The Effect of Propofol Infusion Before Administration of Its Bolus Dose on Propofol Injection Pain and Serum Complement C3 Levels; A Randomized Clinical Trial


avatar Behrooz Zaman ORCID 1 , avatar Samad Noorizad ORCID 1 , avatar Seydalireza Seyed Siamdoust ORCID 1 , avatar Mahzad Alimian ORCID 1 , * , avatar Sara Parak ORCID 2

1 Pain Research Center, Iran University of Medical Sciences, Tehran, Iran

2 Department of Anesthesia, Iran University of Medical Sciences, Tehran, Iran

How to Cite: Zaman B, Noorizad S, Seyed Siamdoust S, Alimian M, Parak S. The Effect of Propofol Infusion Before Administration of Its Bolus Dose on Propofol Injection Pain and Serum Complement C3 Levels; A Randomized Clinical Trial. Anesth Pain Med.9(6):e84067. doi: 10.5812/aapm.84067.


Anesthesiology and Pain Medicine: 9 (6); e84067
Published Online: November 27, 2019
Article Type: Research Article
Received: September 8, 2018
Revised: October 16, 2019
Accepted: October 23, 2019


Background: Pain on injection with propofol is still a major problem associated with anesthesia. Several factors involved in this event have been studied with respect to their pain attenuating effects.

Objectives: The purpose of this study was to evaluate the effect of propofol infusion before administration of its bolus dose of propofol on the resulted pain at its induction dose and on serum complement C3 levels.

Methods: This clinical trial was performed on patients undergoing surgery under general anesthesia divided into three groups, including A (without intervention), B (propofol infusion at a dose of 50 µg/kg/min before anesthesia induction), and C (propofol infusion at a dose of 100 µg/kg/min 100 before anesthesia induction). During anesthesia induction by propofol, the presence, absence or severity of pain was determined using the Numerical Rating Pain Scale. Serum complement C3 levels were measured and their relationships with pain scores were compared between three groups. The data were analyzed using SPSS V. 22 software.

Results: There were significant differences in the mean pain scores between three groups (P < 0.05). However, no significant difference in the mean pain scores was observed between the groups B and C (P > 0.05). The mean and standard deviation of the differences in complement C3 values in the three groups before and after injection were 72.15 ± 14.9, 27.65 ± 9.82, and 18.95 ± 4.68, respectively, which demonstrated a significant difference between three groups (P < 0.05). However, the difference in complement C3 values between the groups B and C was not significant (P > 0.05).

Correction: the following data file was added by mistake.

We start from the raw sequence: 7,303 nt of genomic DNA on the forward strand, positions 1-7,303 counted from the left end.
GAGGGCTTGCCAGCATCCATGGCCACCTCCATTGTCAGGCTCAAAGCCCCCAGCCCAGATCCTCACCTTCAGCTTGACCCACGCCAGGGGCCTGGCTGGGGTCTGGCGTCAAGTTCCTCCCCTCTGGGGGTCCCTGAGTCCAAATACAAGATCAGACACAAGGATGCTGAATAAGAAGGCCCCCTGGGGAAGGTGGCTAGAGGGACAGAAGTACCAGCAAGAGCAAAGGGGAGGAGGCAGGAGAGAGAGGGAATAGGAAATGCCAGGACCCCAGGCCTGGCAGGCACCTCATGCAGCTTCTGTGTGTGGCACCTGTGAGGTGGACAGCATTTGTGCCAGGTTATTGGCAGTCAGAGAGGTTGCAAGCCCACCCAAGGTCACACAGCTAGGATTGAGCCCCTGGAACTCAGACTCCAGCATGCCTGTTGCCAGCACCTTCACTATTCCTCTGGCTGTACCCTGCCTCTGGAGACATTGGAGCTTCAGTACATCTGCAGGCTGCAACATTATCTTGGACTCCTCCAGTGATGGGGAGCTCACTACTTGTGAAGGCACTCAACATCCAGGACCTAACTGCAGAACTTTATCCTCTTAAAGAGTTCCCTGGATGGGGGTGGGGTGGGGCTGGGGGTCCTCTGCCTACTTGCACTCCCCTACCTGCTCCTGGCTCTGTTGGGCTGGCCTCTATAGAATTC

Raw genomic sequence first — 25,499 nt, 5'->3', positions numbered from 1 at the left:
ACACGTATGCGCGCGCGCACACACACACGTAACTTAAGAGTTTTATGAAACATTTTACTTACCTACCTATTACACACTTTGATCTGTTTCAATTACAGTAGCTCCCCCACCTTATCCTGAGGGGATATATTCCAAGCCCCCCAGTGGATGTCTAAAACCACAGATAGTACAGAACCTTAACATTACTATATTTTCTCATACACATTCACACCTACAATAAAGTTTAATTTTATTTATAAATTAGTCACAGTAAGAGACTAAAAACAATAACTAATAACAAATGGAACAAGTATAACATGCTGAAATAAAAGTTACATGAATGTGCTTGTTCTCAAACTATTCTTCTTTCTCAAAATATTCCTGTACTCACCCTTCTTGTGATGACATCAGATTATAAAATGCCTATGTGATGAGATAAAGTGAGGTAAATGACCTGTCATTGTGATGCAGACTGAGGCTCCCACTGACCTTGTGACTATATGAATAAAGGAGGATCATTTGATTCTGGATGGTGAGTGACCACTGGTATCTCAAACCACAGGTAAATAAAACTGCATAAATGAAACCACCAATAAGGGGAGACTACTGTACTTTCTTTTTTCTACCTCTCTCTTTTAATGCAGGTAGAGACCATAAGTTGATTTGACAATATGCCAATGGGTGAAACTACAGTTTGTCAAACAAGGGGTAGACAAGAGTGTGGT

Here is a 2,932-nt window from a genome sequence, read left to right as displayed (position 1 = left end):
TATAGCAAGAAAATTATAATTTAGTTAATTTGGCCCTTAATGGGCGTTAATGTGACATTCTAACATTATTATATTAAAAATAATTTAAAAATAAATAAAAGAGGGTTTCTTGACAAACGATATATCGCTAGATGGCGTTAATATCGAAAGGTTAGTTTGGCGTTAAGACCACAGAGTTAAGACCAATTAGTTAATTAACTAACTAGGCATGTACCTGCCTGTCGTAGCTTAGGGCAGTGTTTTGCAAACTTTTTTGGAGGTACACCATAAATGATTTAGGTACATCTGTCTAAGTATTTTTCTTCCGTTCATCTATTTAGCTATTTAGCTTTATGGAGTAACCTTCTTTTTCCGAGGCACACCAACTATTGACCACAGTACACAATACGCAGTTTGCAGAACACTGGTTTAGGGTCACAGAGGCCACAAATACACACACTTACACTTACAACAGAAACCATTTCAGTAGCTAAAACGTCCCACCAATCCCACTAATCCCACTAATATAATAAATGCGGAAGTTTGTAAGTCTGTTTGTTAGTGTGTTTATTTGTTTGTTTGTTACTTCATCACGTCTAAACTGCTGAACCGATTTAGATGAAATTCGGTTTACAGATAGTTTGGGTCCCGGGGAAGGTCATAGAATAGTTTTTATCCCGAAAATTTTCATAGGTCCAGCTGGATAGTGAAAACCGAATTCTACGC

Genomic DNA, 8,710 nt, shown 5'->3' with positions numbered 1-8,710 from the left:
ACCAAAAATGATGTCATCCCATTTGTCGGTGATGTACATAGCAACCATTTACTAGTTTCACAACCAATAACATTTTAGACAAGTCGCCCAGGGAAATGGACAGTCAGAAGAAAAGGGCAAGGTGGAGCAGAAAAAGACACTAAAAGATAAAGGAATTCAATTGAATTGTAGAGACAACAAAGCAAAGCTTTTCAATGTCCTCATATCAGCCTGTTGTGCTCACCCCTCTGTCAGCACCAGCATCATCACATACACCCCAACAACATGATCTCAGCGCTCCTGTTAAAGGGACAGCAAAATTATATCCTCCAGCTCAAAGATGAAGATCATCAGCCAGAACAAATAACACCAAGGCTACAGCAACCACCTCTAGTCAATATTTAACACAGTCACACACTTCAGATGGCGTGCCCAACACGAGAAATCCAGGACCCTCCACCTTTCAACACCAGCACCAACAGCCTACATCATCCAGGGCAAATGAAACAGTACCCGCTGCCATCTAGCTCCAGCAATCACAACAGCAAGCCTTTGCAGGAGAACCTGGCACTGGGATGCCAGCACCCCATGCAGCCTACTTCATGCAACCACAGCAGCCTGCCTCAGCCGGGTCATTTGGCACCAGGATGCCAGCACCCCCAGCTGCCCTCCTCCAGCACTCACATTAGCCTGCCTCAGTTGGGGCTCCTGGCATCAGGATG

Conclusions: According to the obtained results, the low doses of infused propofol, 2 minutes before administration of its bolus dose, seems to have a considerable attenuating effect on its pain score.

1. Background

Propofol is a phenol derivative and intravenous anesthetic agent with short duration of action. It is characterized by a rapid onset of action and recovery time, which made it be used as drug of choice in almost all surgical procedures. Due to its rapid onset and short duration of action, easy titration, and fewer side effects, it has been administered as a selective agent for general anesthesia in millions of patients each year (1). In spite of its positive features, 60% of patients have reported pain during propofol injection and in 20% of them a severe and intolerable pain has been announced (2). Most of patients have found it the as the most painful phase of their pre-operative procedures (3). Regarding the mechanism of this pain, it should be noted that when the active component of aqueous phase of propofol comes into contact with vascular endothelium and intravascular nerve endings, it activates the inflammatory kallikrein - kinin system, which, in turn, activates bradykinin and complement C3 (4). Although there was no difference in the amount of the inflammatory factors between LCT and MCT propofol, the bradykinin production and the complement C3 activation are recognized as the inflammatory markers for propofol injection pain (5).

Various studies have been conducted to reduce this pain using different agents, including lidocaine, fentanyl, ketamine, dexmedetomidine, etc. The impact of Gabapentin, which impedes the release of nociceptive neurotransmitters, such as noradrenaline, substance P, and glutamate, and consequently prevents the onset of pain, has been investigated in recent studies (5-7). Kang et al. investigated the effect of age, sex, and injection site on the pain, induced by propofol injection (8). In another study, Ohmizo et al. compared long-chain triglyceride (LCT) emulsive propofol with long-medium chain triglyceride (LCT/MCT) emulsive propofol in terms of their impact on injection pain (4).